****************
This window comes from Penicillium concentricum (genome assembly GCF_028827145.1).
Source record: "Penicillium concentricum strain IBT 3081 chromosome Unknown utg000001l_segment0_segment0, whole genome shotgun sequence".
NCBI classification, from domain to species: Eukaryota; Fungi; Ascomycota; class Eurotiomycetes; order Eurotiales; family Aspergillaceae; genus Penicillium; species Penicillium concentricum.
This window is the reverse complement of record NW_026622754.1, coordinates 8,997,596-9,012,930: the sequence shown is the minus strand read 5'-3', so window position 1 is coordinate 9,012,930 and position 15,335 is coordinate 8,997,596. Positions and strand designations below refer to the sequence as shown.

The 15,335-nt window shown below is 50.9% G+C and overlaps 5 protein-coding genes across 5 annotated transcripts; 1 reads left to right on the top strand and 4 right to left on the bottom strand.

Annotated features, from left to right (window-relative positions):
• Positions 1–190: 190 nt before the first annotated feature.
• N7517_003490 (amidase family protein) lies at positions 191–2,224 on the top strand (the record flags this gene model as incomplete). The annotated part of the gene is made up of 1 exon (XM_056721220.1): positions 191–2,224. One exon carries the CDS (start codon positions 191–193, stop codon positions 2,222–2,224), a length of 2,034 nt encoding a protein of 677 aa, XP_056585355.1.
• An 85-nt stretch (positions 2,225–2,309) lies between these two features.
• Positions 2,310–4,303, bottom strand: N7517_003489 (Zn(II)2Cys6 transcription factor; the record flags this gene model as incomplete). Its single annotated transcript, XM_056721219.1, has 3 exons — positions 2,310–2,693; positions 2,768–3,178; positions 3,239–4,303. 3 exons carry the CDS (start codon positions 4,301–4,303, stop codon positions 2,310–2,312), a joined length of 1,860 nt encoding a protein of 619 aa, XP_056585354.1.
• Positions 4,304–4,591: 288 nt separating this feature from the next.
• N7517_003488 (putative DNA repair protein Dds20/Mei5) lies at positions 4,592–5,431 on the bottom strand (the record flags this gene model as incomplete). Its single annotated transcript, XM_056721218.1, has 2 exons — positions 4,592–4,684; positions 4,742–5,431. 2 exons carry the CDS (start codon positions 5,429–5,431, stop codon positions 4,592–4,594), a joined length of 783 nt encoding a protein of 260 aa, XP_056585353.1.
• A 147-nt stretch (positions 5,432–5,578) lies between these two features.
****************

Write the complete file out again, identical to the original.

This window comes from Penicillium concentricum (genome assembly GCF_028827145.1).
Source record: "Penicillium concentricum strain IBT 3081 chromosome Unknown utg000001l_segment0_segment0, whole genome shotgun sequence".
NCBI classification, from domain to species: Eukaryota; Fungi; Ascomycota; class Eurotiomycetes; order Eurotiales; family Aspergillaceae; genus Penicillium; species Penicillium concentricum.
This window is the reverse complement of record NW_026622754.1, coordinates 8,997,596-9,012,930: the sequence shown is the minus strand read 5'-3', so window position 1 is coordinate 9,012,930 and position 15,335 is coordinate 8,997,596. Positions and strand designations below refer to the sequence as shown.

The 15,335-nt window shown below is 50.9% G+C and overlaps 5 protein-coding genes across 5 annotated transcripts; 1 reads left to right on the top strand and 4 right to left on the bottom strand.

Annotated features, from left to right (window-relative positions):
• Positions 1–190: 190 nt before the first annotated feature.
• N7517_003490 (amidase family protein) lies at positions 191–2,224 on the top strand (the record flags this gene model as incomplete). The annotated part of the gene is made up of 1 exon (XM_056721220.1): positions 191–2,224. One exon carries the CDS (start codon positions 191–193, stop codon positions 2,222–2,224), a length of 2,034 nt encoding a protein of 677 aa, XP_056585355.1.
• An 85-nt stretch (positions 2,225–2,309) lies between these two features.
• Positions 2,310–4,303, bottom strand: N7517_003489 (Zn(II)2Cys6 transcription factor; the record flags this gene model as incomplete). Its single annotated transcript, XM_056721219.1, has 3 exons — positions 2,310–2,693; positions 2,768–3,178; positions 3,239–4,303. 3 exons carry the CDS (start codon positions 4,301–4,303, stop codon positions 2,310–2,312), a joined length of 1,860 nt encoding a protein of 619 aa, XP_056585354.1.
• Positions 4,304–4,591: 288 nt separating this feature from the next.
• N7517_003488 (putative DNA repair protein Dds20/Mei5) lies at positions 4,592–5,431 on the bottom strand (the record flags this gene model as incomplete). Its single annotated transcript, XM_056721218.1, has 2 exons — positions 4,592–4,684; positions 4,742–5,431. 2 exons carry the CDS (start codon positions 5,429–5,431, stop codon positions 4,592–4,594), a joined length of 783 nt encoding a protein of 260 aa, XP_056585353.1.
• A 147-nt stretch (positions 5,432–5,578) lies between these two features.